January 4 – The Doors' self-titled debut album is released.
Spain and Romania sign in Paris an agreement establishing full consular and commercial relations (not diplomatic ones).
Charlie Chaplin launches his last film, A Countess From Hong Kong, in the UK.
January 6 – Vietnam War: USMC and ARVN troops launch Operation Deckhouse Five in the Mekong River Delta.
January 8 – Vietnam War: Operation Cedar Falls starts.
January 10 – Segregationist Lester Maddox is sworn in as Governor of Georgia.
January 12 – Dr. James Bedford becomes the first person to be cryonically preserved with the intent of future resuscitation.
January 13 – A military coup occurs in Togo under the leadership of Etienne Eyadema.
The New York Times reports that the U.S. Army is conducting secret germ warfare experiments.
The Human Be-In takes place in Golden Gate Park, San Francisco; the event sets the stage for the Summer of Love.
Louis Leakey announces the discovery of pre-human fossils in Kenya; he names the species Kenyapithecus africanus.
January 15 The first Super Bowl is played in Los Angeles The Green Bay Packers defeat the Kansas City Chiefs 35-10.
The United Kingdom enters the first round of negotiations for European Economic Community membership in Rome.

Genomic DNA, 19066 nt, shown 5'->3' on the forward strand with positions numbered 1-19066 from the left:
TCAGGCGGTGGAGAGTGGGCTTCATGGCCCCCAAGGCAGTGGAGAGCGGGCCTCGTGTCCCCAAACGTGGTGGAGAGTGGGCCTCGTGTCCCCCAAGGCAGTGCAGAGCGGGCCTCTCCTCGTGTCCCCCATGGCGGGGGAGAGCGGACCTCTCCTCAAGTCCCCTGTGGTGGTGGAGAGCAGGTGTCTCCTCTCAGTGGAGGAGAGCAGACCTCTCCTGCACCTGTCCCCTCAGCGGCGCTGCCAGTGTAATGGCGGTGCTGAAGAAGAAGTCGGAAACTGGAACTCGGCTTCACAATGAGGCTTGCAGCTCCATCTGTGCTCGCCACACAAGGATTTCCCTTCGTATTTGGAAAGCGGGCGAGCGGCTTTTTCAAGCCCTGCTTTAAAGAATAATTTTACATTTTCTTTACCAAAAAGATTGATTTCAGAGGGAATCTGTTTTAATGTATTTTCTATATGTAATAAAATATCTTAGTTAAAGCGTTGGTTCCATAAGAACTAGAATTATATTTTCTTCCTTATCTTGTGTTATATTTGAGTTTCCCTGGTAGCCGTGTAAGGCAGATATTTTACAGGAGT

Albert DeSalvo (The Boston Strangler) is convicted of numerous crimes and sentenced to life in prison.
Jeremy Thorpe becomes leader of the UK's Liberal Party.
A Fistful of Dollars, the first significant "spaghetti Western" film, is released in the United States.
In Munich, the trial begins of Wilhelm Harster, accused of the murder of 82,856 Jews (including Anne Frank) when he led German security police during the German occupation of the Netherlands. He is eventually sentenced to 15 years in prison.
The new town of Milton Keynes (England) is founded by Order in Council.
January 26 – The Parliament of the United Kingdom decides to nationalize 90% of the British steel industry.
Apollo 1: U.S. astronauts Gus Grissom, Edward Higgins White, and Roger Chaffee are killed when fire breaks out in their Apollo spacecraft during a launch pad test.
The United States, Soviet Union and United Kingdom sign the Outer Space Treaty.
January 31 – West Germany and Romania establish diplomatic relations.